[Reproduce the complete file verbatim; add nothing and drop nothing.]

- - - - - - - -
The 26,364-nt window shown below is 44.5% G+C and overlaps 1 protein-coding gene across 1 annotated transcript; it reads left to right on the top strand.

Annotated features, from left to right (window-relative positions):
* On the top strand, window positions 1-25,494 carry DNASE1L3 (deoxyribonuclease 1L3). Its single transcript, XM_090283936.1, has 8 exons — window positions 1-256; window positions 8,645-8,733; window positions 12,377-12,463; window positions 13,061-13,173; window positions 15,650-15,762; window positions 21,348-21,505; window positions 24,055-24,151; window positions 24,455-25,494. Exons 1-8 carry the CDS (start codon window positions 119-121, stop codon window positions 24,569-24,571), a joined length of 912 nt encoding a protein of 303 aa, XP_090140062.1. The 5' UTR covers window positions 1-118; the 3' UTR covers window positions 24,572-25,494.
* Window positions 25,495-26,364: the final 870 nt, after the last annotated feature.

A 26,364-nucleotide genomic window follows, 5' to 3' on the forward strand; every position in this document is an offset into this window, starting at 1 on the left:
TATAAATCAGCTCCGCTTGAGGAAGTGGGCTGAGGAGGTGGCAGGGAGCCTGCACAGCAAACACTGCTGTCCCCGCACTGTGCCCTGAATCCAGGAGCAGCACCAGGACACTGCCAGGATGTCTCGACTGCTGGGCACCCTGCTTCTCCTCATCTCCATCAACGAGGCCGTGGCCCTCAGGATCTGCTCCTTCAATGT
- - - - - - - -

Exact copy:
The 26,364-nt window shown below is 44.5% G+C and overlaps 1 protein-coding gene across 1 annotated transcript; it reads left to right on the top strand.

Annotated features, from left to right (window-relative positions):
* On the top strand, window positions 1-25,494 carry DNASE1L3 (deoxyribonuclease 1L3). Its single transcript, XM_090283936.1, has 8 exons — window positions 1-256; window positions 8,645-8,733; window positions 12,377-12,463; window positions 13,061-13,173; window positions 15,650-15,762; window positions 21,348-21,505; window positions 24,055-24,151; window positions 24,455-25,494. Exons 1-8 carry the CDS (start codon window positions 119-121, stop codon window positions 24,569-24,571), a joined length of 912 nt encoding a protein of 303 aa, XP_090140062.1. The 5' UTR covers window positions 1-118; the 3' UTR covers window positions 24,572-25,494.
* Window positions 25,495-26,364: the final 870 nt, after the last annotated feature.

A 26,364-nucleotide genomic window follows, 5' to 3' on the forward strand; every position in this document is an offset into this window, starting at 1 on the left:
TATAAATCAGCTCCGCTTGAGGAAGTGGGCTGAGGAGGTGGCAGGGAGCCTGCACAGCAAACACTGCTGTCCCCGCACTGTGCCCTGAATCCAGGAGCAGCACCAGGACACTGCCAGGATGTCTCGACTGCTGGGCACCCTGCTTCTCCTCATCTCCATCAACGAGGCCGTGGCCCTCAGGATCTGCTCCTTCAATGT